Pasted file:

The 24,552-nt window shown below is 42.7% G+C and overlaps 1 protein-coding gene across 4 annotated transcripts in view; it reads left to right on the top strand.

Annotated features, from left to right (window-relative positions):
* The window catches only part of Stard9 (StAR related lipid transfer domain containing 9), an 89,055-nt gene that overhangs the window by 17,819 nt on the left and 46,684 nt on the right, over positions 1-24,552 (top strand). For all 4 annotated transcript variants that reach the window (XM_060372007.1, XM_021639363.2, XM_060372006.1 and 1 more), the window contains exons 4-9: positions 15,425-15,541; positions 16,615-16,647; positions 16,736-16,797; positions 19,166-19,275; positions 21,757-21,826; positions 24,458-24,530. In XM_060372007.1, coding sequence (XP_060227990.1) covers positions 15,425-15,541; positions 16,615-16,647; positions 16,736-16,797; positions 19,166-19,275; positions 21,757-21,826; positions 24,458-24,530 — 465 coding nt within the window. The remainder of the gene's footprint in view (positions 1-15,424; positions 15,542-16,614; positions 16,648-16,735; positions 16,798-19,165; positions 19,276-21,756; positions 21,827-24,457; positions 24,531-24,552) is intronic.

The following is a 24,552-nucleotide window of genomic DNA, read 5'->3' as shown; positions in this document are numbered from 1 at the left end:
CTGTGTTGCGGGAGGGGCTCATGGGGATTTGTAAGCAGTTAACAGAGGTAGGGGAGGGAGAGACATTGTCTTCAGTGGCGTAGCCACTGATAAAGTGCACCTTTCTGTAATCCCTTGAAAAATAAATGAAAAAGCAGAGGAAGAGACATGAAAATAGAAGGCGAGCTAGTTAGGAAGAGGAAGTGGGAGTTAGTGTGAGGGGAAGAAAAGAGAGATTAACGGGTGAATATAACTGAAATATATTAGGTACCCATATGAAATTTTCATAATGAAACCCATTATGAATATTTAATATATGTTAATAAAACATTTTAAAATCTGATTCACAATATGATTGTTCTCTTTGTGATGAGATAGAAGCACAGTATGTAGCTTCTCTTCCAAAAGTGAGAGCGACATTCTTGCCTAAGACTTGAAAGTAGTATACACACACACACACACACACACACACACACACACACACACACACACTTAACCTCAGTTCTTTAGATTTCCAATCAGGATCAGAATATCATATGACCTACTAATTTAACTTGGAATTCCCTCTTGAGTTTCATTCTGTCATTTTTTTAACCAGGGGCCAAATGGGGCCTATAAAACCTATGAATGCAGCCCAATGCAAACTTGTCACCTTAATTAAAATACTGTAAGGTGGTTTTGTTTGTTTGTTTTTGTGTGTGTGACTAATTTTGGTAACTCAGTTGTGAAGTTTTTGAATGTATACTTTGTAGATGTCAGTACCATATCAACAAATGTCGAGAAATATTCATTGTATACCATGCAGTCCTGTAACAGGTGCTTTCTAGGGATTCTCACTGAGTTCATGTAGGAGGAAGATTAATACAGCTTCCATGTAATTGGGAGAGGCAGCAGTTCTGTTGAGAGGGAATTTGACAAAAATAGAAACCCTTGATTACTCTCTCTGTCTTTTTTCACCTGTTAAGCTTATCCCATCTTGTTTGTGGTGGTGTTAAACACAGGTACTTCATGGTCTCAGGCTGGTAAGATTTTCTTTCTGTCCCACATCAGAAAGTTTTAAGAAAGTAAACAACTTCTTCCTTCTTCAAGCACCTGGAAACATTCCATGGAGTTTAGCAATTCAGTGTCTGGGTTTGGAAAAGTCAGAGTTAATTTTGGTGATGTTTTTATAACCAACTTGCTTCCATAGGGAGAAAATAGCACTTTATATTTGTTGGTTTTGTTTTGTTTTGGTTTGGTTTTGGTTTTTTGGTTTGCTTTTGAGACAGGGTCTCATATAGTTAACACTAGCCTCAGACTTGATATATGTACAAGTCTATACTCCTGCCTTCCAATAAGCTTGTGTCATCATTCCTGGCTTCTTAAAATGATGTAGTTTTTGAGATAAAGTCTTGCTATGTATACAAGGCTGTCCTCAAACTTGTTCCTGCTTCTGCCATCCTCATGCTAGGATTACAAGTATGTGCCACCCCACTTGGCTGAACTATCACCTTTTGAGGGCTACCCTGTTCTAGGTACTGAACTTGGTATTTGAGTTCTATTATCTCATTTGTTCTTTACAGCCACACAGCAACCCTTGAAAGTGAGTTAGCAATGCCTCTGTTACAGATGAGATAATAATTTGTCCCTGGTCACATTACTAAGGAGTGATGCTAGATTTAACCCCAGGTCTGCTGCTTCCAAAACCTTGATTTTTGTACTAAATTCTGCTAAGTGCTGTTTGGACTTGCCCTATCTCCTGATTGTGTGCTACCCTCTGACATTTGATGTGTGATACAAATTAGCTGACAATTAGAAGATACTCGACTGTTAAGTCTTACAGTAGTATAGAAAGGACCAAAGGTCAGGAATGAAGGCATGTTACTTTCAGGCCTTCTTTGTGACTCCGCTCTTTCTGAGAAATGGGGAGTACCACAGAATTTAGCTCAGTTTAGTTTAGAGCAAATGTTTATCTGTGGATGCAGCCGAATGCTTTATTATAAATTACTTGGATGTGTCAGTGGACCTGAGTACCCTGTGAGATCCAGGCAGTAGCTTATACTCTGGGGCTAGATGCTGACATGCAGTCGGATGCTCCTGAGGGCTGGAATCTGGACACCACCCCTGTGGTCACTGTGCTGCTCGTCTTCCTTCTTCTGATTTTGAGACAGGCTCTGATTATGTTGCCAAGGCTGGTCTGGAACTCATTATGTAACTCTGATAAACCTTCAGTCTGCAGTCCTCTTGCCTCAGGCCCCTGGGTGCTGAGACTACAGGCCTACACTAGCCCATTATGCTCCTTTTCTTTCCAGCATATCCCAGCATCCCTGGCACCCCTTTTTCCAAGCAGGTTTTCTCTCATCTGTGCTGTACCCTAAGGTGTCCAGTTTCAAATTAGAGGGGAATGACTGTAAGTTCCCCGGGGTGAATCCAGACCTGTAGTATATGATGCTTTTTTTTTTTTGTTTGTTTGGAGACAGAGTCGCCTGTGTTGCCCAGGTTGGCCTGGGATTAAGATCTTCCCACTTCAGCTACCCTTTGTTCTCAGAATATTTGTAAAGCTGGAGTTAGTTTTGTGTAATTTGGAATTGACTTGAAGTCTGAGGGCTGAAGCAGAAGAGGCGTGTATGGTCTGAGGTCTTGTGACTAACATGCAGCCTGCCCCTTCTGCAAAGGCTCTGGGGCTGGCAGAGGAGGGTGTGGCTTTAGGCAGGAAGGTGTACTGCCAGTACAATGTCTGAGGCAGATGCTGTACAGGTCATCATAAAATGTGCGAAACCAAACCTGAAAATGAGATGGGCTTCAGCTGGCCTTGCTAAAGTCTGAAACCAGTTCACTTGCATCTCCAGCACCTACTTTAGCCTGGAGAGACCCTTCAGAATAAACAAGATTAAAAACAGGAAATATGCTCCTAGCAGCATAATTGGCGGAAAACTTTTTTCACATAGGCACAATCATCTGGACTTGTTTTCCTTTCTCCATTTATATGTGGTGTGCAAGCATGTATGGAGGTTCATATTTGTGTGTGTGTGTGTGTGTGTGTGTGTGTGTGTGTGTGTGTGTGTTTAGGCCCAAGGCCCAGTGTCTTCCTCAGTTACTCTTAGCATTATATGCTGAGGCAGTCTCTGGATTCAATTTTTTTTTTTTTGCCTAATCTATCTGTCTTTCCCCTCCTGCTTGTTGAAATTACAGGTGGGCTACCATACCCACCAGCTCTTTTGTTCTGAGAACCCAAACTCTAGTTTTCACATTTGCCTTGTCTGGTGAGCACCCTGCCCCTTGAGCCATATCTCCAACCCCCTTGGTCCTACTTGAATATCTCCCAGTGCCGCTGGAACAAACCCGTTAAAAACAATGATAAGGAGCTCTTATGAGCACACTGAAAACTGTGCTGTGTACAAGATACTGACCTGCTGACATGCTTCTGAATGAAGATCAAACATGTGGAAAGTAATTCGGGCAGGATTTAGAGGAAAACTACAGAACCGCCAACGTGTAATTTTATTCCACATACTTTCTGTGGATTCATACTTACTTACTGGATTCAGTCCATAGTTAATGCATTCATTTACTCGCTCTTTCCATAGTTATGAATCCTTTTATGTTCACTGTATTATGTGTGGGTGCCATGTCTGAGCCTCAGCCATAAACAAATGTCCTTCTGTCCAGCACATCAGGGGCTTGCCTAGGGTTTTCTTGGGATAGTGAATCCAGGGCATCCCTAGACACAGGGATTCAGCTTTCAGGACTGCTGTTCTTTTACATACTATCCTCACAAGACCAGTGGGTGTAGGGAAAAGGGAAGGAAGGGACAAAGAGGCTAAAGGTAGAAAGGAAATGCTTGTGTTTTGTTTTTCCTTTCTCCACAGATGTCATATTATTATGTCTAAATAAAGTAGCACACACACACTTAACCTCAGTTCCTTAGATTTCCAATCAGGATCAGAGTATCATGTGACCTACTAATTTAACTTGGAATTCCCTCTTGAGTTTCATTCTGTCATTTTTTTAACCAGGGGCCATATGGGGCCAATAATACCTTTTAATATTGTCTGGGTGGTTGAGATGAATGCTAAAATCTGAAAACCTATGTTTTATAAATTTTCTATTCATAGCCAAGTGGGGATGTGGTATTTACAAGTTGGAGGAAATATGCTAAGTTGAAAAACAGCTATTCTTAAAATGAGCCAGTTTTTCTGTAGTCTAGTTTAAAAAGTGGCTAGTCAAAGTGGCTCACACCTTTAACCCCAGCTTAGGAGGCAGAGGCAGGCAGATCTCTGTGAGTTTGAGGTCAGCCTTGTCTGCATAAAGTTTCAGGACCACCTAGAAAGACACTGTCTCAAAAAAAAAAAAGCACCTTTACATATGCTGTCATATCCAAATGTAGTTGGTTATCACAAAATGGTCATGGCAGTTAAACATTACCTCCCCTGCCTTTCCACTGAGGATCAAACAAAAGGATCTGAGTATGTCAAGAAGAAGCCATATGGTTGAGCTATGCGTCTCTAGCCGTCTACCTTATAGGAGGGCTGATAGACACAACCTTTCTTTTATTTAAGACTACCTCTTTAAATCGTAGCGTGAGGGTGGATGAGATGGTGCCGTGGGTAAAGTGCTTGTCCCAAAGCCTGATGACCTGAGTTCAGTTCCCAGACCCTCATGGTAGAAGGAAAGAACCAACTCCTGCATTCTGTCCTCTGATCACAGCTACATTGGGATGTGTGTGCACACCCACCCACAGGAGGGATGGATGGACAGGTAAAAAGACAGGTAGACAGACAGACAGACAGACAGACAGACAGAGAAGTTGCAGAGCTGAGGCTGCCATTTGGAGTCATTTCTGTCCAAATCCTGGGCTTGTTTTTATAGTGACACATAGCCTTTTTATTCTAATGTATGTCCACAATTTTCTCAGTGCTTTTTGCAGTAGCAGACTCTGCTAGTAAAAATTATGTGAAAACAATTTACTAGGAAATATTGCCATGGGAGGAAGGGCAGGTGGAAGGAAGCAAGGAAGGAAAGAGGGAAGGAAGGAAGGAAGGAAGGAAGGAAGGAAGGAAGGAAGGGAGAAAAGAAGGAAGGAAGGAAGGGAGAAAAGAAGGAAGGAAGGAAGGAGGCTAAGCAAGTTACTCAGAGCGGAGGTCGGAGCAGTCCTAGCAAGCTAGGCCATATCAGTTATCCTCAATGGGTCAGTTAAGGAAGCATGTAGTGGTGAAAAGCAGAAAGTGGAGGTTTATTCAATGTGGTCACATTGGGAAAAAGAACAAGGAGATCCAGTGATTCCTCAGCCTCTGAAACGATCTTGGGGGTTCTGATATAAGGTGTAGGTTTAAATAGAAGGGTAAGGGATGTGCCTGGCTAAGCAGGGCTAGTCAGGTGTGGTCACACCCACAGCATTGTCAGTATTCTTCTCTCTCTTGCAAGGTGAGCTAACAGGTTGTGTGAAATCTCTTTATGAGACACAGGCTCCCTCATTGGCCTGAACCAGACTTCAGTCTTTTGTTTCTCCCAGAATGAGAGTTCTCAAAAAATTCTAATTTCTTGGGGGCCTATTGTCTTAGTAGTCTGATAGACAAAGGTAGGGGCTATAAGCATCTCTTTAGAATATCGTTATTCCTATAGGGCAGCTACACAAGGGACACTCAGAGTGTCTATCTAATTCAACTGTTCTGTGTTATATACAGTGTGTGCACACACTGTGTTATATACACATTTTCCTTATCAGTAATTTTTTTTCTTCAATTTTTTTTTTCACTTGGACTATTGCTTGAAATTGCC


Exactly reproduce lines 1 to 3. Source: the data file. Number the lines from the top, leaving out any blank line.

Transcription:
The 24,552-nt window shown below is 42.7% G+C and overlaps 1 protein-coding gene across 4 annotated transcripts in view; it reads left to right on the top strand.

Annotated features, from left to right (window-relative positions):
* The window catches only part of Stard9 (StAR related lipid transfer domain containing 9), an 89,055-nt gene that overhangs the window by 17,819 nt on the left and 46,684 nt on the right, over positions 1-24,552 (top strand). For all 4 annotated transcript variants that reach the window (XM_060372007.1, XM_021639363.2, XM_060372006.1 and 1 more), the window contains exons 4-9: positions 15,425-15,541; positions 16,615-16,647; positions 16,736-16,797; positions 19,166-19,275; positions 21,757-21,826; positions 24,458-24,530. In XM_060372007.1, coding sequence (XP_060227990.1) covers positions 15,425-15,541; positions 16,615-16,647; positions 16,736-16,797; positions 19,166-19,275; positions 21,757-21,826; positions 24,458-24,530 — 465 coding nt within the window. The remainder of the gene's footprint in view (positions 1-15,424; positions 15,542-16,614; positions 16,648-16,735; positions 16,798-19,165; positions 19,276-21,756; positions 21,827-24,457; positions 24,531-24,552) is intronic.